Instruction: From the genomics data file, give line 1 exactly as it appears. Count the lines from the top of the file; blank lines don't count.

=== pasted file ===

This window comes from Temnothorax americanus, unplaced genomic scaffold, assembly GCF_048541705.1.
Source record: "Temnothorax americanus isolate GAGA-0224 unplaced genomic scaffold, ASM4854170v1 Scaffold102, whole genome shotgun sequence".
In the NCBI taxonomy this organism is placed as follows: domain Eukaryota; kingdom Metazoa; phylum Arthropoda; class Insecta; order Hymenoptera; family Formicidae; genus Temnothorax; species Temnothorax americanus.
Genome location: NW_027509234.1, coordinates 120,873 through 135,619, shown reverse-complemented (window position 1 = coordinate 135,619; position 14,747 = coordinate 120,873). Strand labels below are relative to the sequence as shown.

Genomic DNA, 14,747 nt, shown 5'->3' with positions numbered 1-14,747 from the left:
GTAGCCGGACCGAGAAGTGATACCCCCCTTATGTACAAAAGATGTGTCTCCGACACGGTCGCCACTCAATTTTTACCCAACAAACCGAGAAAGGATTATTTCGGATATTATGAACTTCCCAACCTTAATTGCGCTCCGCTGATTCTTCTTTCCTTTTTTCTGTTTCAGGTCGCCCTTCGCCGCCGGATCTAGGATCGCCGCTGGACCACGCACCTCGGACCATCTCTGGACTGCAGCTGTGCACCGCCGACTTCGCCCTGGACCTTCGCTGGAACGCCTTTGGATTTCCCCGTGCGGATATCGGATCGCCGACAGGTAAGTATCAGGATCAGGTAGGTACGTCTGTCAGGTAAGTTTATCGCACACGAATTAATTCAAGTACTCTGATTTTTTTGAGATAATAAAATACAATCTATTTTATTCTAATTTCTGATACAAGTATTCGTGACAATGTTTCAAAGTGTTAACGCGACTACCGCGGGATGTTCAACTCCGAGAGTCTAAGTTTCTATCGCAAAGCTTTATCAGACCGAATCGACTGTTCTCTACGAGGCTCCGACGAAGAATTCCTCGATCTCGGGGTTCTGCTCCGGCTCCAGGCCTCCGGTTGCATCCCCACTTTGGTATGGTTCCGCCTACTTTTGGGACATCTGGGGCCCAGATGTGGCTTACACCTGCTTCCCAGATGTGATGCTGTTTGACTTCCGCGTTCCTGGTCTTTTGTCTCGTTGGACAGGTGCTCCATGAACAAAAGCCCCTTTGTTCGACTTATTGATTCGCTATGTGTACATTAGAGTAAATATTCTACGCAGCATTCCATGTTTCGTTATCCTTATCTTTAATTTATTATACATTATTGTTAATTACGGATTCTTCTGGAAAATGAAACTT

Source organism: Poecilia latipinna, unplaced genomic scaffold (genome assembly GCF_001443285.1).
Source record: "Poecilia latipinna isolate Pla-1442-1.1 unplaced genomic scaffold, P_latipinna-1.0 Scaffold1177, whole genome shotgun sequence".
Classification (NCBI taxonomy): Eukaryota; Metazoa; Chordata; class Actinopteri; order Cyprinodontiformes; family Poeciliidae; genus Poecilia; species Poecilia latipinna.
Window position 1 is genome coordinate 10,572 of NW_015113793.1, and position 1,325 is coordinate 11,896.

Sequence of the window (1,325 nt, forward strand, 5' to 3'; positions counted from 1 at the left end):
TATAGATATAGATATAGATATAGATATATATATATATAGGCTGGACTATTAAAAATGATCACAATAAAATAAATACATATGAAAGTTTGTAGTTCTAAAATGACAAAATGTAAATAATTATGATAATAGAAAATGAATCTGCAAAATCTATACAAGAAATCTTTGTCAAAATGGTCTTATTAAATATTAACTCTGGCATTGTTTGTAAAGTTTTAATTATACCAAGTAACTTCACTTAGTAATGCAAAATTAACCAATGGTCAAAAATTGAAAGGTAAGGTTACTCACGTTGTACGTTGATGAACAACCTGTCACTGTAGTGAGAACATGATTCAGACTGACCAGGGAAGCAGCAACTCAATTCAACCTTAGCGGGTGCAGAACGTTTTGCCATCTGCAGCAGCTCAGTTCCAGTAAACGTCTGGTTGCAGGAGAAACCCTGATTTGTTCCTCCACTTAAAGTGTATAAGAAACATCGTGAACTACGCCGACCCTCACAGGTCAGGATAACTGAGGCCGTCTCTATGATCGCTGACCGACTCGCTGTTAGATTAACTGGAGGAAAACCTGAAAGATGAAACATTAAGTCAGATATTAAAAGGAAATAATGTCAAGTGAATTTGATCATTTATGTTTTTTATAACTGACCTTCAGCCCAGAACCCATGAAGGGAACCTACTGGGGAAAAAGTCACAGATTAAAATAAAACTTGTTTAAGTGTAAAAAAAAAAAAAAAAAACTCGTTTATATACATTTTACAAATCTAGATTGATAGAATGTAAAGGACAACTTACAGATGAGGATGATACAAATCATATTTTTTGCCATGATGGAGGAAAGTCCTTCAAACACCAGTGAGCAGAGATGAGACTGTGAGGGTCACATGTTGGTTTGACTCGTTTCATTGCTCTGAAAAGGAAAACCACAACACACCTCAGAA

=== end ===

This window comes from Temnothorax americanus, unplaced genomic scaffold, assembly GCF_048541705.1.